The postmodern interpretation of history has had its day, says historian Henry Reynolds
Declaring himself to be ''an old-fashioned historian'', Professor Reynolds said postmodernism had provided an interesting take on the language of history but ''it just goes round and round, with lots of lights and colours and doesn't get you anywhere''.
''I think the postmodernist movement has gone,'' he told a session of the Sydney Writers Festival. ''We live in profoundly different times to 1980. We live in some ways in a terrifying world where old-fashioned history and truth continue to have their great value and virtue.''
During a discussion with fellow historian Ross Fitzgerald, Professor Reynolds said he believed history had a purpose, which was to search for the truth.
''Truth is important. It always has to be partial, it always has to be as I see it, but that is what we have to search for,'' he said.
After the session, Professor Reynolds said that school history courses were tending to preach rather than teach, which was inappropriate.
''History can teach us to understand and empathise and sympathise with people who are different from us, either because they're (from) different cultures or of a different era,'' he said.
''If that also makes us more understanding and tolerant, I think that's a splendid thing.''
But courses such as the NSW modern history syllabus were ''too prescriptive'' for attempting to go beyond fostering an appreciation of different cultures and traditions.
The syllabus said students will ''display a readiness to counter disadvantage and change racist, sexist and other discriminatory practices''.
''That's probably too prescriptive,'' Professor Reynolds said.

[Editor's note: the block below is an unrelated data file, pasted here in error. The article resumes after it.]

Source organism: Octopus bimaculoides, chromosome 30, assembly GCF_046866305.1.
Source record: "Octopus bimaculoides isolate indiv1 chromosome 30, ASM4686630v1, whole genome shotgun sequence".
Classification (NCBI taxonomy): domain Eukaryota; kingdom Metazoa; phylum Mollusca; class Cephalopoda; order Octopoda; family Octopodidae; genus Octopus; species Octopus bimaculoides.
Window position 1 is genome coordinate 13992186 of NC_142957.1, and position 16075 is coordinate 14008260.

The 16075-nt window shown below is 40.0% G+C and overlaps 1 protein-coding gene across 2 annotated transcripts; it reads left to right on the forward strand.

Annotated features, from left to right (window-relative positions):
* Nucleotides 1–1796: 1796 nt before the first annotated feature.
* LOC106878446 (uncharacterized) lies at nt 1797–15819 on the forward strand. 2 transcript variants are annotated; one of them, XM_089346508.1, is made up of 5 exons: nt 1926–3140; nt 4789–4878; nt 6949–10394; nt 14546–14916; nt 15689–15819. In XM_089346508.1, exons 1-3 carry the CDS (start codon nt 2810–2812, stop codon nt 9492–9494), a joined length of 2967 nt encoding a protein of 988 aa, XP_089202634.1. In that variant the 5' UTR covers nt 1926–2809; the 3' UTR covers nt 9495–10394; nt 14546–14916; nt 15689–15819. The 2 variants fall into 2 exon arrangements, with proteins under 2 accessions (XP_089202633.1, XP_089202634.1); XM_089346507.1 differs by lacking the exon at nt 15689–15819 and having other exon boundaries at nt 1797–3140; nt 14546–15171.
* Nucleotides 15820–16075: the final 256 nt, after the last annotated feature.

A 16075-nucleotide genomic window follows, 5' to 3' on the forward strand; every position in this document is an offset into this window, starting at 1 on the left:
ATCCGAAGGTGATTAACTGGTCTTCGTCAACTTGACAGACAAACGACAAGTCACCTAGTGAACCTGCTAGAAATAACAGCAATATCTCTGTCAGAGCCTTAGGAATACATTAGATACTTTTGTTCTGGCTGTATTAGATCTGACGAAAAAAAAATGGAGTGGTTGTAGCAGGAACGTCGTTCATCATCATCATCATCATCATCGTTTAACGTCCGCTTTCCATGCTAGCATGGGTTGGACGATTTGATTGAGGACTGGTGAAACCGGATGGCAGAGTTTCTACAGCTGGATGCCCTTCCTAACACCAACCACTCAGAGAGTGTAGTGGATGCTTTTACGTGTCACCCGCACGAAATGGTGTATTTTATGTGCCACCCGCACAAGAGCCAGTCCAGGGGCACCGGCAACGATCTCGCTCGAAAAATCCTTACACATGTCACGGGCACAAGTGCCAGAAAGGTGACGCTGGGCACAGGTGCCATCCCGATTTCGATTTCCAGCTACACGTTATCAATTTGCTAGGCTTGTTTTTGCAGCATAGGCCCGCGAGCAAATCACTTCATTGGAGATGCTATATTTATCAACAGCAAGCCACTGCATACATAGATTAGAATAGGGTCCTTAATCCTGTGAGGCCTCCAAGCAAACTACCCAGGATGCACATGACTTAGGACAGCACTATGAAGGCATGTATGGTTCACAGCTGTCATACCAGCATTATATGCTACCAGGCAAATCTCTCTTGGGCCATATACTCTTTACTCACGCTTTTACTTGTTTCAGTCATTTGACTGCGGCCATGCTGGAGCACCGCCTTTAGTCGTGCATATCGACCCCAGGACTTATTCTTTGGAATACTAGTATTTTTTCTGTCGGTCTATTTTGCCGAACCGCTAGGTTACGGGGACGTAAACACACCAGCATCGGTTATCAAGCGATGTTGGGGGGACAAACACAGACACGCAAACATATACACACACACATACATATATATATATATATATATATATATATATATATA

''It's not the central point of history, which is explaining things so people understand why others behaved the way they did.
''You have to have confidence in your students. They have to make up their own minds ... otherwise it's just propaganda. It's wrong to preach at them.
''I always tell my students, 'I will tell you what I think happened but you've got to make up your own mind'.''
In Western Australia, the draft history exam for the new course to be introduced next year contains little examination of historical events.
Rather, it requires students to analyse primary historical sources, comparing messages in the sources, identifying opinion and fact, and the nature of bias or prejudice.
Professor Reynolds said he had no problem with such questions as long as the students knew enough facts to make sense of the interpretations.
''As a general principle, I think for students to make sense of history, they have to have a good factual foundation,'' he said.
''Only then can they make sense of all assessments and interpretations.''
Indicative of the direction of history teaching in schools is a question asking ancient history students whether the raiding of the pyramids was analogous to sending Aboriginal artefacts, including human remains, overseas. Australia's leading Egyptologist, Naguib Kanawati of Macquarie University, said there were no similarities, saying Aboriginal culture was an existing culture with links to the artefacts.
''But an Egyptian mummy is just a mummy. It should be treated as a human being, with respect, but no modern Egyptian has a spirtual link to it,'' he said.
The other important difference was that Egyptian artefacts had left the country with the permission of the government.
Professor Kanawati said the issue of respecting cultural artefacts was an important ethical consideration that should be part of a course preamble.
But the study of the pyramids was not about their looting but about the magnificence of the structure and the achievement of ancient man.
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